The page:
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Do You Think You Have What it Takes to Become a Professional Jockey?

By Edited May 21, 2014 2 1


Are You up for the Challenge?

Being a jockey is a highly dangerous occupation, while the average jockey is 5'3” and 114 pounds the average thoroughbred racehorse is 16.1 hands, the equivalent of 5'5” at their withers, and weighing in at a whopping 1,100 pounds. It is the jockey's responsibility to handle and control this large, energetic and sometimes flighty animal from the minute he\she is hoisted onto the horse's back in the paddock until after saluting the stewards and hopping off at the races conclusion.

Does Size Really Matter?

To be a jockey it will be in your favor to be small in stature as it's easier to make the weight restrictions. Although there are those few riders who are taller than the average 5'3” and are able through vigilant measures to manage their weight. However keep in mind, extreme weight reduction comes with a price, your strength and overall health may be diminished.

Be Fast Thinking and Fearless in the Face of Danger

You will need to be brave to perch on the back on a horse who is running 40 miles per hour, but not reckless. A jockey needs to be able to make critical decisions at a fraction of a second, your life and those of the other riders and horses could be at stake if you make the wrong one. You'll need to be able to manage your nerves in these situations as the horse will be following your lead. If you're tense and panicky the horse will pick up on it too, so you'll need to remain calm and focused.

Injury is Part of the Game

The hard reality of being a jockey that you must accept is that you will get hurt. It's not a matter of if but of when. Everything from pulled muscles, broken bones, concussions, paralysis and even death are a possibility, as is the case in most professional sports. It's an inevitable truth but one you must face and then put out of your mind. You can't dwell on it or it will effect your riding. Focusing on it will make you timid which can be just as dangerous as being reckless.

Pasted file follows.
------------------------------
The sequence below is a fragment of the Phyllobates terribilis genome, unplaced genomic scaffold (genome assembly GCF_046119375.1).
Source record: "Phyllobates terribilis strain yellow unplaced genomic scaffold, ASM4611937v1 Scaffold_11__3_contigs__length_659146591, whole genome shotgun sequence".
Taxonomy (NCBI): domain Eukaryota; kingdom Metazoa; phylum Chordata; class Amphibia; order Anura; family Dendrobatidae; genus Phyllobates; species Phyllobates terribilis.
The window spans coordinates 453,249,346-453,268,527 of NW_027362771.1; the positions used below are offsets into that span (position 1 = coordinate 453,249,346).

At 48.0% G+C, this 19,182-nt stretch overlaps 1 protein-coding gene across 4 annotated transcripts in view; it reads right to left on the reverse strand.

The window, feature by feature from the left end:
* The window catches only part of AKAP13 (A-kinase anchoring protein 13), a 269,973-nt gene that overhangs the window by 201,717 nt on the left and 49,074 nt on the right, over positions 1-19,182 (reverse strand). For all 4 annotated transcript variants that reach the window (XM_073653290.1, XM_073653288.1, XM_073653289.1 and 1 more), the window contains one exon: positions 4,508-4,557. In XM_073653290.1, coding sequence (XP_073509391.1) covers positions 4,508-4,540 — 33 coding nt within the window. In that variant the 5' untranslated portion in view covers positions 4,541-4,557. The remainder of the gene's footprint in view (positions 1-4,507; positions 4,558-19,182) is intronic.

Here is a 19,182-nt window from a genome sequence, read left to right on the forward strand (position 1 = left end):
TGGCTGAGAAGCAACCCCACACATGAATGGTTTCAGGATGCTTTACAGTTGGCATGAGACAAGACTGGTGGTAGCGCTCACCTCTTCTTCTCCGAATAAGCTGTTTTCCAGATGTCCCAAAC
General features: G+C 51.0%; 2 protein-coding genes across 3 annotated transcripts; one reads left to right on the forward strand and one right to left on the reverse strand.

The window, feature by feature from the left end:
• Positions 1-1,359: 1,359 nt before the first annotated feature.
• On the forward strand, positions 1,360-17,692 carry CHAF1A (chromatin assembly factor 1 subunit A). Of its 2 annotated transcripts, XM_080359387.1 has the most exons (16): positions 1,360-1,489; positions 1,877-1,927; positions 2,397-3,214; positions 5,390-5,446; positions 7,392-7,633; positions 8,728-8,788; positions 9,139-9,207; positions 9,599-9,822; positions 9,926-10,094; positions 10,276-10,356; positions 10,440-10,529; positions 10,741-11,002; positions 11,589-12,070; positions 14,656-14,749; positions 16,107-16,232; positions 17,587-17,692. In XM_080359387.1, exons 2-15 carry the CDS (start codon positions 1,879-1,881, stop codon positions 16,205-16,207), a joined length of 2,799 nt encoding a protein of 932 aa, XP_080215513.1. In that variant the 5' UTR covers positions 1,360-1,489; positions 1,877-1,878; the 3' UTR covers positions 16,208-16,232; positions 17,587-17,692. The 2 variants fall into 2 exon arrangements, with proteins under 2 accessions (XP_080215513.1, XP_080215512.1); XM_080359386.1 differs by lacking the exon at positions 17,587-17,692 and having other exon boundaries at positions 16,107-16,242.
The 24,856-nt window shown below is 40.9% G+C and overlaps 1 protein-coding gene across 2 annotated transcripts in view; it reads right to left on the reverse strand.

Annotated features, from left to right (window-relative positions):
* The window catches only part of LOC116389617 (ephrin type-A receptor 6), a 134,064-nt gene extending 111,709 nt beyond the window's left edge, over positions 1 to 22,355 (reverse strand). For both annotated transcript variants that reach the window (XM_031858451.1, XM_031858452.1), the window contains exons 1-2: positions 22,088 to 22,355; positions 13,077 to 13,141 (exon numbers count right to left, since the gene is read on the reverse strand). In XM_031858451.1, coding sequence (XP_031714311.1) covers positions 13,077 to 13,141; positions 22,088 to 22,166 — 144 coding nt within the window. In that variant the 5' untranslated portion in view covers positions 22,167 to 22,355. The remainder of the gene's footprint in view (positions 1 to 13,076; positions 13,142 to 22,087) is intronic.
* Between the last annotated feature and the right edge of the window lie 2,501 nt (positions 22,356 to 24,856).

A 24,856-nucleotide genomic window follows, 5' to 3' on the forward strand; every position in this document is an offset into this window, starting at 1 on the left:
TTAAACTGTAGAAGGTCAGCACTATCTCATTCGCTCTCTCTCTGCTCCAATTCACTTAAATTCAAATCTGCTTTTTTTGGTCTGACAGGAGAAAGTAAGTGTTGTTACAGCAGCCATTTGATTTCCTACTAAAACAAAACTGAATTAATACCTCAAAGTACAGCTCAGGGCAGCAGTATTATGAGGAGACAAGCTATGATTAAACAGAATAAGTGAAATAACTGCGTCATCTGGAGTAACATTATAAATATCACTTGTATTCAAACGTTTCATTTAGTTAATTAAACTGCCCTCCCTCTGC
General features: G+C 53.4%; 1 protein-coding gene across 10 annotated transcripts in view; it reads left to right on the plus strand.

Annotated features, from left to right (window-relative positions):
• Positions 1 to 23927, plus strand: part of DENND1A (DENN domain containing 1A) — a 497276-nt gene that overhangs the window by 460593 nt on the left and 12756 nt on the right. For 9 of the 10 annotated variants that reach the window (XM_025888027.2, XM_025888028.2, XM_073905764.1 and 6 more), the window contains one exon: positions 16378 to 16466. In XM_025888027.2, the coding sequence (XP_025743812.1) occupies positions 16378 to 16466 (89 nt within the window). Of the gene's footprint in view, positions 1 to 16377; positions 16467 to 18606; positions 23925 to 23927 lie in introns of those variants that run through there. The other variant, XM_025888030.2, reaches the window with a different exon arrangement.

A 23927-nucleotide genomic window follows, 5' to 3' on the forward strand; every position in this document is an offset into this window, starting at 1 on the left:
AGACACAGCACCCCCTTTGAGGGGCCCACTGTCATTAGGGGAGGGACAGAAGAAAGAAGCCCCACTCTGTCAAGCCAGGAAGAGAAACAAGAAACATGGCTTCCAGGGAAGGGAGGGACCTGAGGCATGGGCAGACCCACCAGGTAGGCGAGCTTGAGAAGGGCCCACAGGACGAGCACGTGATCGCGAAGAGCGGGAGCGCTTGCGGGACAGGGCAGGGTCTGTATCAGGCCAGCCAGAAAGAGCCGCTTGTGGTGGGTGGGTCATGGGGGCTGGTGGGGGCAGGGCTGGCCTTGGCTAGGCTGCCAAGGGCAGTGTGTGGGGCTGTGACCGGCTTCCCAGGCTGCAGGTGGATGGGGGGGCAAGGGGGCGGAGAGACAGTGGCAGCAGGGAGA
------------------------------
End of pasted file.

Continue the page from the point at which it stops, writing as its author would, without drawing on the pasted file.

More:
Braving the Elements

Jockeys work in all types of weather; sun, wind, rain, and even snow. They're up every morning at the crack of dawn galloping and working horses, riding races in the afternoon and at some racetracks riding races at night under the lights. You'll need to brave the elements, the flying dirt, and even the horses themselves. You'll get tired, you'll be bruised and bumped and at times get slammed around in the metal starting gates by overexcited and claustrophobic horses who are anxious to get out.

Getting Fit the Right Way

Jockeys need to be strong and physically fit. Fitness and endurance can always be improved through running and the lifting of weights. Flexibility and balance can be enhanced with yoga and martial arts. But because there's no substitute for race riding to get you in racing shape, an Equicizer is a good investment. An Equicizer is a machine that simulates riding a horse with a neck that bobs and a barrel that moves up and down. You use the same muscles that racing requires so it's the next best thing to actually doing it. While on the Equicizer it's an excellent opportunity to practice switching your whip from hand to hand without dropping it or losing valuable contact with the horse's mouth.

Riding Horses

The most obvious question is, “Can you ride?” You need to ride a lot, as many different horses as you possibly can so you improve your seat and feel. If you ride Western switch to English, it's closer to the racing style, then shorten your stirrups to get used to the change in balance. However there's no need to despair if you can't ride as there are recognized jockey schools that teach you the fundamentals of professional race riding, horse care, rules of racing and fitness. They accept all capable students with the only restriction being a maximum height of 5'6” and a weight of no more than 114 pounds. Some even offer financial assistance to qualifying students.

Getting to Work

Once you've made your decision, it's time to seek out work experience. Find someone who's involved in the training of racehorses and start at the bottom if necessary as a groom and work your way up to exercise rider. As an exercise rider you'll gallop the horses in the mornings and eventually learn to breeze them and work them from the starting gates.

Ride, Listen and Learn

When other riders hear that you want to be a jockey they'll offer you advice. Listen to them, they're not trying to steer you wrong. They understand that once you've achieved your goal and acquired your jockey license, you'll be out on the racetrack riding in races with them. They want you to be ready because if you're not it could be disastrous for everyone involved.


So as you can see being a jockey isn't really very glamorous at all but involves a lot of hard work and sheer determination. And like all professional athletes it requires sacrifice and dedication to achieve success. But it is possible. So if you’re still not deterred then by all means, pursue your dreams!

Jockeys: Season 1
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(price as of May 21, 2014)


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